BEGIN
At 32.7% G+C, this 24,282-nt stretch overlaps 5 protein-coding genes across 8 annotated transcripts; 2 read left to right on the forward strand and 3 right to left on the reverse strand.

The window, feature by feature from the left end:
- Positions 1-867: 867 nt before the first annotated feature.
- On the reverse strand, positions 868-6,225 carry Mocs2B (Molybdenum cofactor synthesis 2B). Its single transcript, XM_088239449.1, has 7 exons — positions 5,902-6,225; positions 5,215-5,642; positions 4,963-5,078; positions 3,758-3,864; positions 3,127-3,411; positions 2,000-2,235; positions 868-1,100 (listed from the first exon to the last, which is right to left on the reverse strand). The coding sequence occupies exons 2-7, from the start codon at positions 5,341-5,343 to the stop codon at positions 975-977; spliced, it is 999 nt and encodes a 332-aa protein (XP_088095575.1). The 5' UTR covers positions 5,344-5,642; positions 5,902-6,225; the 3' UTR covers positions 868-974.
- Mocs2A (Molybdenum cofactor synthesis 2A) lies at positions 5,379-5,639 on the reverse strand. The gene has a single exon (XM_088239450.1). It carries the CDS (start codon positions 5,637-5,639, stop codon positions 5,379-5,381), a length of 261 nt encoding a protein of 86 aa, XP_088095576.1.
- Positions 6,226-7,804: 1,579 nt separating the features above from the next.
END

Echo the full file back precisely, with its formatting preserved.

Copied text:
At 32.7% G+C, this 24,282-nt stretch overlaps 5 protein-coding genes across 8 annotated transcripts; 2 read left to right on the forward strand and 3 right to left on the reverse strand.

The window, feature by feature from the left end:
- Positions 1-867: 867 nt before the first annotated feature.
- On the reverse strand, positions 868-6,225 carry Mocs2B (Molybdenum cofactor synthesis 2B). Its single transcript, XM_088239449.1, has 7 exons — positions 5,902-6,225; positions 5,215-5,642; positions 4,963-5,078; positions 3,758-3,864; positions 3,127-3,411; positions 2,000-2,235; positions 868-1,100 (listed from the first exon to the last, which is right to left on the reverse strand). The coding sequence occupies exons 2-7, from the start codon at positions 5,341-5,343 to the stop codon at positions 975-977; spliced, it is 999 nt and encodes a 332-aa protein (XP_088095575.1). The 5' UTR covers positions 5,344-5,642; positions 5,902-6,225; the 3' UTR covers positions 868-974.
- Mocs2A (Molybdenum cofactor synthesis 2A) lies at positions 5,379-5,639 on the reverse strand. The gene has a single exon (XM_088239450.1). It carries the CDS (start codon positions 5,637-5,639, stop codon positions 5,379-5,381), a length of 261 nt encoding a protein of 86 aa, XP_088095576.1.
- Positions 6,226-7,804: 1,579 nt separating the features above from the next.